No, I don’t like being on the road, I never liked it. I’ve done some concerts here and there but one of the main reasons why I don’t enjoy live gigs anymore is because we were playing at Le Printemps de Bourges as The Weathermen and I was having my nervous breakdown at the time so I somehow made it there but with someone ready to play my role. And I couldn’t go on stage. I was just crying backstage having my breakdown. So the guy just played my part on stage. The next day there was a review talking about how I was on stage, when I actually wasn’t present. I realised it really didn’t matter in the end, music did all the talking.
Talking about music, and styles, how would you define yours in retrospect?
To me, less is more. I don’t care much about how people feel when listening to my music, I’m more concerned with what I’m doing than with what they’re doing. What’s more important is to have an idea realised and finished so that I can move on to the next one.
Moving on to the next project is important?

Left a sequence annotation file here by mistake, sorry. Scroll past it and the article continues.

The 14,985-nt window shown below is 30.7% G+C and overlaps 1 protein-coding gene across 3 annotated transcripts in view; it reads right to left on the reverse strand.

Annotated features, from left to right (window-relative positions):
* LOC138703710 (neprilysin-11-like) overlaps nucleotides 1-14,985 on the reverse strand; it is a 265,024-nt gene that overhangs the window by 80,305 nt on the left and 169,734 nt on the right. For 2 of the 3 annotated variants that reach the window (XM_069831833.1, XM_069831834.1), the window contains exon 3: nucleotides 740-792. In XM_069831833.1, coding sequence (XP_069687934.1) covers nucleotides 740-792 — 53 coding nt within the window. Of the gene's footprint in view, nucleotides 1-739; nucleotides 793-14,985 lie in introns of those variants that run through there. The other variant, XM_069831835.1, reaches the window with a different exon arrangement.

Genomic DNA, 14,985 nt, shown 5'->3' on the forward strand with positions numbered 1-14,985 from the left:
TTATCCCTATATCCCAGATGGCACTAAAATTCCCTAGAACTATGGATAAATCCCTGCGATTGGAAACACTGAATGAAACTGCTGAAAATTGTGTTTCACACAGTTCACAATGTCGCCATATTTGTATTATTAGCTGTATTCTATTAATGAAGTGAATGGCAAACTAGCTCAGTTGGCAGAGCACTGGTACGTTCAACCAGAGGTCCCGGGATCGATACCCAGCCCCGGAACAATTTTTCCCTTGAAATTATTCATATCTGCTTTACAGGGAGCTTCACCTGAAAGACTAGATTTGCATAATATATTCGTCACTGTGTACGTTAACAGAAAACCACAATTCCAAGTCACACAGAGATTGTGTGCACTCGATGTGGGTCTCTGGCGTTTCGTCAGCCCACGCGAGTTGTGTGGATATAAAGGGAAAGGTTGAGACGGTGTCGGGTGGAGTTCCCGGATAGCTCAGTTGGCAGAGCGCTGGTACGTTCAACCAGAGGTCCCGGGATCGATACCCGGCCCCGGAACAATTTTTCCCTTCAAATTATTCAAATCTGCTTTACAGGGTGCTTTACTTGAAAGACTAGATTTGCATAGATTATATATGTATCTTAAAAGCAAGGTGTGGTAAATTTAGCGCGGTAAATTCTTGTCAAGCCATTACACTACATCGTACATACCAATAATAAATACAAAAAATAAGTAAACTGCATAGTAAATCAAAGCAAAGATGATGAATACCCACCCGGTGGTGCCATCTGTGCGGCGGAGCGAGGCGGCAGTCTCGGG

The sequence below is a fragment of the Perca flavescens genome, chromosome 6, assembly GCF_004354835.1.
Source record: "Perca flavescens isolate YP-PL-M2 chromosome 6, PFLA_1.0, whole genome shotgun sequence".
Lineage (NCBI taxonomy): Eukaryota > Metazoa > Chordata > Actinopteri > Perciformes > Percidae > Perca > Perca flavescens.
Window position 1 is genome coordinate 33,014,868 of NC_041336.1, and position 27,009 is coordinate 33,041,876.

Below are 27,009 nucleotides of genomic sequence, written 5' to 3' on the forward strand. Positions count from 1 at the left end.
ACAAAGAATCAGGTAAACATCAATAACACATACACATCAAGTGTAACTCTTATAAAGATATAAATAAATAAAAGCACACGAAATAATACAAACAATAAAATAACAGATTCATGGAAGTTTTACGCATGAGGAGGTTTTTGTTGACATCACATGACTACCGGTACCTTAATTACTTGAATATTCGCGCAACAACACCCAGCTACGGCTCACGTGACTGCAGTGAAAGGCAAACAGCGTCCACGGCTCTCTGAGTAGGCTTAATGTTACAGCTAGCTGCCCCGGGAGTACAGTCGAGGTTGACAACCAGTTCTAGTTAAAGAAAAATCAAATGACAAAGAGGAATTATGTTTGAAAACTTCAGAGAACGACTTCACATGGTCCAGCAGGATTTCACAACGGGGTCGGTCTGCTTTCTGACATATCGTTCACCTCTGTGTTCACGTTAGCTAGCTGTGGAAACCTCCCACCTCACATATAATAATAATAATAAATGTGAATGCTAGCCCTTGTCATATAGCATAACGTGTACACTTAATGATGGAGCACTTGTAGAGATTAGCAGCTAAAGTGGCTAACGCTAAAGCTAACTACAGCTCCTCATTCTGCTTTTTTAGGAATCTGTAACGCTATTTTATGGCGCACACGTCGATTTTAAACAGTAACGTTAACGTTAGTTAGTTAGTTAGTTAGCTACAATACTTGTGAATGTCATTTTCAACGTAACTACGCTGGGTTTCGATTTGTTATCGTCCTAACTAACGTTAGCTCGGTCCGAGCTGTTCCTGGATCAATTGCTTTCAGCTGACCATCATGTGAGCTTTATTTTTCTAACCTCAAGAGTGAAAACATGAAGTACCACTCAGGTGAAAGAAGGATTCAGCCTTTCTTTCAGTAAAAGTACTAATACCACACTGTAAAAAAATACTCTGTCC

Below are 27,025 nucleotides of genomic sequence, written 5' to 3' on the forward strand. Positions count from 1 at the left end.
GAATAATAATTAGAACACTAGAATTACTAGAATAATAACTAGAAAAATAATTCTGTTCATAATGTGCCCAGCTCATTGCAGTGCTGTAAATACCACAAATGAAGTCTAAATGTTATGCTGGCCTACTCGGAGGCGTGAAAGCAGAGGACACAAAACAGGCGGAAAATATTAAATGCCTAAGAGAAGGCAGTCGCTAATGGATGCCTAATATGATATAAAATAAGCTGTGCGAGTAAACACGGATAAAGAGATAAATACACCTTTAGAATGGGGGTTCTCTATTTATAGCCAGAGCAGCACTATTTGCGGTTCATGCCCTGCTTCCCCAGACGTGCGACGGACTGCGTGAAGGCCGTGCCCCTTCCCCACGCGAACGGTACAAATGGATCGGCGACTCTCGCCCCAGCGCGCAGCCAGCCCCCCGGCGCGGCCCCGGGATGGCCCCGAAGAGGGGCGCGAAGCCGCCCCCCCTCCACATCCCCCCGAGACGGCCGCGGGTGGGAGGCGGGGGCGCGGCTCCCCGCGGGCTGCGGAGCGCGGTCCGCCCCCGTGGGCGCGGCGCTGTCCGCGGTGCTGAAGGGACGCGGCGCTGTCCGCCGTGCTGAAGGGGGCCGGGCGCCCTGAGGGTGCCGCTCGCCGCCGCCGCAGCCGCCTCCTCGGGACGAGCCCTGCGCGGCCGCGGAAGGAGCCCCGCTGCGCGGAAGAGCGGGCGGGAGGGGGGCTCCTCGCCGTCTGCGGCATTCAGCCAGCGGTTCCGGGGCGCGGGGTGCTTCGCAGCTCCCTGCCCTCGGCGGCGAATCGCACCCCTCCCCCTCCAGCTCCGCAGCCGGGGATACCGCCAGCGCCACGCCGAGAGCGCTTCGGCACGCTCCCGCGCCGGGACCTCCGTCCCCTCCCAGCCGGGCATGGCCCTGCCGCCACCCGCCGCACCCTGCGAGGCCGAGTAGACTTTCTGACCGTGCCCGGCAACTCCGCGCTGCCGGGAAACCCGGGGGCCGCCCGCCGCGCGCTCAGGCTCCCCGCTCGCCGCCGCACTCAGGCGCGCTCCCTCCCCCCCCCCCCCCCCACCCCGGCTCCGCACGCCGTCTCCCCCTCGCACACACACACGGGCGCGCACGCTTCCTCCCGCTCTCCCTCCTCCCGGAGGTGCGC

It’s funny because when you do an album, you think you’re going to die and you’ll never be able to make another record. That’s the feeling you have the morning after you finish your album. I used to have that.
At the beginning you think that making music is about listening to what you do. But as you grow older you realise it’s actually about listening to what your music does. Listening to the different layers of music because the answer is there. And I can hear it, I can hear the harmonies developing into layers. It doesn’t mean that I have an infinite amount of sounds, it just means I have an infinite amount of possibilities of getting excited about something new, which I hadn’t planned for.
It’s interesting to hear all these different perspectives on music – at the end of the day it’s just the way we listen to it. Everybody has a different take.
At the same time you realise that what you put into a song is not what the person is going to get out of it. In the end, it is whatever you make of it. It’s like Poison, people didn’t know it was about the environment and pollution. For years people thought it was about a person. So once you’ve got that you realise you’re doing music for you, not for the audience. It’s nice if people enjoy it, and even better if you manage to live off of it. But it’s more important to do your stuff as an artist rather than trying to meet your public.